Stravinsky: Le Sacre du Printemps [Hybrid SACD]by Esa-Pekka Salonen
Since its opening in 2003 as the new home of the Los Angeles Philharmonic, the Walt Disney Concert Hall has been the most-discussed work of architecture in the music world, both for its striking design by Frank Gehry and for its bold acoustics. Listeners who haven't yet made the pilgrimage to L.A. can at least experience the latter feature through this live recording, the first from Disney Hall to be released. Music director Esa-Pekka Salonen chose a trio of raw and vital sonic spectaculars to show off his orchestra and its new venue, and in both respects he succeeds brilliantly. There's some irony that despite being watered down for Disney's Fantasia, both Mussorgsky's Night on Bald Mountain and Stravinsky's Rite of Spring can now be heard unfolding in all their primeval glory in Disney Hall. When it's performed in its original version, Mussorgsky's score is full of surprises, since the revision of the work published by Rimsky-Korsakov is still so much more familiar, thanks in part to its use in Disney's film. The rougher shards of Mussorgsky's original are unsettling but also refreshing -- much like the propulsive forms of Gehry's architecture. It's amusing to imagine what Disney might have made of Bartók's Miraculous Mandarin, with its sordid tale of prostitution, theft, and murder. As it's even less suitable for family entertainment than The Rite of Spring (in which Fantasia substituted dinosaur battles for ritual human sacrifice), Disney wouldn't have touched it with a ten-foot pole. But Bartók's fiery music fills Disney Hall with edge-of-your-seat thrills. Still, the Stravinsky is the pièce de résistance, with the hall's acoustics and Salonen's attention to detail combining to produce a Rite that's as sensuous as it is volatile. Whether or not the L.A. Philharmonic intended this release as an enticement for music lovers to visit Disney Hall, they could hardly have issued a more persuasive invitation.
- Release Date:
- Deutsche Grammophon
- St. John's Night on the Bare Mountain (Ivanova noch' na Lisoy gore), symphonic poem for orchestra - Modest Mussorgsky - Esa-Pekka Salonen - Merle Kersten - Angeles Philharmonic Orchestra
- The Miraculous Mandarin, suite for orchestra, Sz. 73a, BB 82 (Op. 19) - Béla Bartók - Esa-Pekka Salonen - Merle Kersten - Angeles Philharmonic Orchestra
- Le Sacre du printemps (The Rite of Spring), ballet in 2 parts for orchestra - Igor Stravinsky - Esa-Pekka Salonen - Merle Kersten - Angeles Philharmonic Orchestra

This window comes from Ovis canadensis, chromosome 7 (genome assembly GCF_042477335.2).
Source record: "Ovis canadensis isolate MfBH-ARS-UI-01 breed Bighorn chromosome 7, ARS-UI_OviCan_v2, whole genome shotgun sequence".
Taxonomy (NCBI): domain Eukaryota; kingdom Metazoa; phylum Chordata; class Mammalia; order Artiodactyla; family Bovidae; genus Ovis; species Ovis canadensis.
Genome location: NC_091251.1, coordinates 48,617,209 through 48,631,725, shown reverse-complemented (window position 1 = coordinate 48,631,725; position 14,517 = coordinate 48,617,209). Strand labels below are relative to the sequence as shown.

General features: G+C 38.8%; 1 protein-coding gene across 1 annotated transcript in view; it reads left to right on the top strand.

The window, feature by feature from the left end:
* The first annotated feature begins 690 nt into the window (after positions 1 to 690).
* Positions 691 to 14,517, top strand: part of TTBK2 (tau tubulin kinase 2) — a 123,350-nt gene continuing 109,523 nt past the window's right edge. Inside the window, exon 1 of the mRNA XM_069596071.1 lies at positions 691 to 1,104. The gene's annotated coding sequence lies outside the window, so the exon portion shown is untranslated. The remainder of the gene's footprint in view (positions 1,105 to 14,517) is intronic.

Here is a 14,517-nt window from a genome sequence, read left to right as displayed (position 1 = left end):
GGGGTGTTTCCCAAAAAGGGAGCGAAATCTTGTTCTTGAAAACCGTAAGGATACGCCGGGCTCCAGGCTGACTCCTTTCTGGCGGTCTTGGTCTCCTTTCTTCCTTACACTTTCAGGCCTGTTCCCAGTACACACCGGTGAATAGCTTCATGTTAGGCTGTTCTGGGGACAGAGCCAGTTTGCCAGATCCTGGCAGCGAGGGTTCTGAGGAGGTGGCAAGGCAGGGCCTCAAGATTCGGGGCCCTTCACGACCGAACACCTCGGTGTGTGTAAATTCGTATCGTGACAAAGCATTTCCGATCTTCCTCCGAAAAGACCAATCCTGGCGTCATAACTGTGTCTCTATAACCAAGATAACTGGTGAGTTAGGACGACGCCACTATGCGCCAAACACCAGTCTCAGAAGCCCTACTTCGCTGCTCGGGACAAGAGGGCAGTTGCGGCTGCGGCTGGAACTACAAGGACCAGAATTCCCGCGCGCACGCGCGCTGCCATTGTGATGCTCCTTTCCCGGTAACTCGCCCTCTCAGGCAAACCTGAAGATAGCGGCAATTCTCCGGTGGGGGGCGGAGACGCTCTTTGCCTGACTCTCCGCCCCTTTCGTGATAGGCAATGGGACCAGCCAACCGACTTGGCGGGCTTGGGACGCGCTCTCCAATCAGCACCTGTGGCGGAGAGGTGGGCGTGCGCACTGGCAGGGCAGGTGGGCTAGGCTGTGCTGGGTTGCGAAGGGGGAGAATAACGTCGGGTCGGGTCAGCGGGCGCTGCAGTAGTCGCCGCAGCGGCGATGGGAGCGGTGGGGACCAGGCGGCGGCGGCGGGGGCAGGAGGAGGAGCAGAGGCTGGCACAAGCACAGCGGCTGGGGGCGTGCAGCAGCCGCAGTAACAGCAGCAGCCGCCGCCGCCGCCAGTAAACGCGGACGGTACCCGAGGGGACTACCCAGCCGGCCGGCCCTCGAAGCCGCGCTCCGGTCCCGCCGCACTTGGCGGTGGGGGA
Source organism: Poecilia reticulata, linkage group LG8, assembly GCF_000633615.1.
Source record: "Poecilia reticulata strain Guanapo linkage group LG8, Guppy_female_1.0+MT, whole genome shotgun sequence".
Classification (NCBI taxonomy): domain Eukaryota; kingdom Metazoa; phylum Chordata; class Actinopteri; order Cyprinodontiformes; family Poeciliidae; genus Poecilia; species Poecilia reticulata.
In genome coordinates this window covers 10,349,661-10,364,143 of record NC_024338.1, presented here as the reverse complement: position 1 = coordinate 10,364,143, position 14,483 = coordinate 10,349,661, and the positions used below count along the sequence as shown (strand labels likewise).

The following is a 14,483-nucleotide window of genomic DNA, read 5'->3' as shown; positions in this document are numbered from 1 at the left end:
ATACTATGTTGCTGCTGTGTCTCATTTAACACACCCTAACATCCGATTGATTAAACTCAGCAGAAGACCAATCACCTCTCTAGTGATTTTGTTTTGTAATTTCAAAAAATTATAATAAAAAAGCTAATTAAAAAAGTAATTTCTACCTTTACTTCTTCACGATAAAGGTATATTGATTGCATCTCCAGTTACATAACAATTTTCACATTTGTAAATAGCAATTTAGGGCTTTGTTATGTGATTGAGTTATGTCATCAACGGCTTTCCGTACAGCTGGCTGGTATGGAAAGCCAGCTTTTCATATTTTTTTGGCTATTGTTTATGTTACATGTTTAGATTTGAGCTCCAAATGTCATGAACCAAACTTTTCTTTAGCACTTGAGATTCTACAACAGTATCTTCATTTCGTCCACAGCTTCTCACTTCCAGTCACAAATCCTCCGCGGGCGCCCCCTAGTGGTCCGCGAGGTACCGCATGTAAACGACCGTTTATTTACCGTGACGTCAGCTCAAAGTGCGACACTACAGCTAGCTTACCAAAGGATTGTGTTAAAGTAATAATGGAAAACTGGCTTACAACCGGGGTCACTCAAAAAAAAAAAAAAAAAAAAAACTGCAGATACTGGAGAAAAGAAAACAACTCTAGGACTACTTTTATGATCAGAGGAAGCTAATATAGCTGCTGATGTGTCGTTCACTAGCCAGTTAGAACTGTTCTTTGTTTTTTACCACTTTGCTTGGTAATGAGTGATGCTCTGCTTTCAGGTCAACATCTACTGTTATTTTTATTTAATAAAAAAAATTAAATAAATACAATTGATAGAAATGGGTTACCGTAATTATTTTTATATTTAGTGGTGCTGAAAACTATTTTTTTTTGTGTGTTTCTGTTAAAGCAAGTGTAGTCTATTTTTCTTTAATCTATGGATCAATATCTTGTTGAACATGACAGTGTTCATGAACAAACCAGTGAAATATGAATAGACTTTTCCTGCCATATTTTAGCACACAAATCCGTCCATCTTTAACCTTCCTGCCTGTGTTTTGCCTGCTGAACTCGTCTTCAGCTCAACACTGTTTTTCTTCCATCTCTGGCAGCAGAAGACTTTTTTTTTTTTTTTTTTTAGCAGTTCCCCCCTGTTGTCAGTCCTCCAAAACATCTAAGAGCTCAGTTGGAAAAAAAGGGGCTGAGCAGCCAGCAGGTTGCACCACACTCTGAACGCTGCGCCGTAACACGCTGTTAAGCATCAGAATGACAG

Performance CreditsEsa-Pekka Salonen Primary Artist
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Esa-Pekka Salonen has become one of the foremost conductors of Stravinsky's masterpiece 'Le Sacre du printemps' and finally there is a recording to match the brilliance he reveals in this score. This astonishingly superb CD is the first recording made in the perfect acoustic of the Walt Disney Hall in Los Angeles, the home of the Los Angeles Philharmonic. While no recording can capture the otherworldly magic of sitting in this hall surrounded with the most perfect sonics ever granted an orchestra by an architect, an acoustician, and the power of the premiere orchestra under the baton of Salonen, this recording comes as close as possible! Salonen opens this 'concert' with Mussorgsky's original 'Night on Bald Mountain' - a sophisticated work not at all like the Disney Fantasia version. For those who are hearing this work in its original form for the first time the power of the effect may seem diminished, but repeated exposure allows hearing the inner lines of this very well orchestrated work. What follows is Bela Bartok's 'The Miraculous Mandarin', a work too seldom performed. It is rich in echoes of 'Bluebeard's Castle' and is a moody masterwork of extremes in dynamics and in tempi. The sonics from the hall capture all of the delicacies (solo desk contributions are amazingly clear) and satire of this rich score. But of course the raison d'etre for this first recording session is the Le Sacre du printemps and here Salonen and the Los Angeles Philharmonic give the most sensitively detailed, propulsive, earthy, exhilarating performance on record. Le Sacre comes from within the brilliant mind and soul of Esa-Pekka Salonen and what he achieves is uncanny and right. The piece is now so familiar that comparisons come quickly, but few will be able to resist applauding not only the extraordinary sound here but also the profoundly moving performance. Salonen gives it his all and the orchestra 'sounds' like the premiere ensemble it has become. This is a landmark recording that belongs in the library of every lover of classical music. It is breathtaking! Grady Harp
Salonen and his L.A. Phil excel on this disc: There is fire, there is rythm, but never pushed towards the mere effect of it. It's more von Karajan than Bernstein, more disciplined than self indulgend, especially the "Sacre". Here though, Salonen's polish shines in depth, analysis and sheer beauty of detail. In my opinion, the L.A. Phil have grown to be the best orchestra in the world, mirroring the famous Berlin Philharmonic. And now they have a hall that that's as good as any hall in Europe! Highly recommended.